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|Industry||Video game industry|
|Fate||Acquired by Codemasters|
|Founder||Jon Hare and Chris Yates|
|Jon Hare, Chris Yates|
Sensible Software was formed in Chelmsford, Essex in 1986 by two former school friends, Jon Hare (A.K.A. Jovial Jops) and Chris Yates (A.K.A. Cuddly Krix). After cutting their teeth for 9 months at LT Software in Basildon, Hare and Yates set up Sensible Software in March 1986.
Sensible initially released games for the ZX Spectrum and later the Commodore 64, clinching market praise with Parallax, Shoot'Em-Up Construction Kit and Wizball (later to be voted 'Game of the Decade' by Zzap!64 magazine). At the time, the pair's output was well known among gamers for its high quality and offbeat sense of humour.
By 1993 there were 6 staff members.
Galway left in 1990 to join Origin Systems in the USA, and over the next few years the company swapped the 8 bit machines for the more powerful Amiga and Atari ST, where games such as Mega Lo Mania, Sensible Soccer, and Cannon Fodder became classics. With the rise of the 16-bit home console market, Sensible released seven number one hit games, winning numerous industry awards in the process. Sensible's games were ported to a wide range of computing platforms, including MS-DOS, the Mega Drive and Super NES.
While Sensible had a strong presence on the machines that dominated the late 1980s and early 1990s, they never really repeated this success on the newer machines such as the PlayStation that came to prominence in the mid 1990s. Their trademark look of cute 2D characters had slipped out of vogue with the advent of cheap 3D rendering abilities and titles such as Actua Soccer and FIFA turned to 2.5D and 3D gradually shoving the Sensible Soccer series into the sidelines despite Sensible's belated attempt to convert the game to 3D in 1998.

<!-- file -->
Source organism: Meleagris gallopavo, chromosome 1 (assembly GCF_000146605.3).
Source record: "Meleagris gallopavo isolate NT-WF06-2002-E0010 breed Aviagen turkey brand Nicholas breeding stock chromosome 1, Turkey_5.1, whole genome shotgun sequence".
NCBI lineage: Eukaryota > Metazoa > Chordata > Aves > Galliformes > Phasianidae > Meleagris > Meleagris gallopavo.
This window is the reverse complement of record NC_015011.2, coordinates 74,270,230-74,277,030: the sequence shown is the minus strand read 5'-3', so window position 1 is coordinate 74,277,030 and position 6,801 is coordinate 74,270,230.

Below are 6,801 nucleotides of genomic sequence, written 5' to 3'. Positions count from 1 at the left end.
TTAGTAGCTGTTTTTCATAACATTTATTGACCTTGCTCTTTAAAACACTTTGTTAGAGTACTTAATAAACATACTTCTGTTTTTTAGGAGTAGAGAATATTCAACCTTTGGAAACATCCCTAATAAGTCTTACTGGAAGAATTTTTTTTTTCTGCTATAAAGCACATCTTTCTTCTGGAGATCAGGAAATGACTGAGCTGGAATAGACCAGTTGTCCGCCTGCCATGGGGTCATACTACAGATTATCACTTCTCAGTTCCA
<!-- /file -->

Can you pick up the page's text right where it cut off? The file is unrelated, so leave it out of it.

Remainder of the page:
Sensible Golf, a simple golf video game (not a simulation), in classic Sensible style, did not perform well in the market and with most of Sensible's staffing resources having been thrown into a very progressive but politically unreleasable political hot potato of a game called Sex 'n' Drugs 'n' Rock 'n' Roll that had initially been signed by Warner International Entertainment and subsequently dropped by their purchasers, GT Interactive, Sensible's days were looking numbered and the owners were looking for a smooth exit.
Though never finished, this final epic project was discussed in certain sections of the media outside of the game press. It was featured in an Independent on Sunday article in the summer of 1997. Two years later in 1999, the pre-rendered music videos - created for the game with animation by Khalifa Saber - were showcased within a feature piece on Ex Machina, a show covering the CG animation scene on .tv.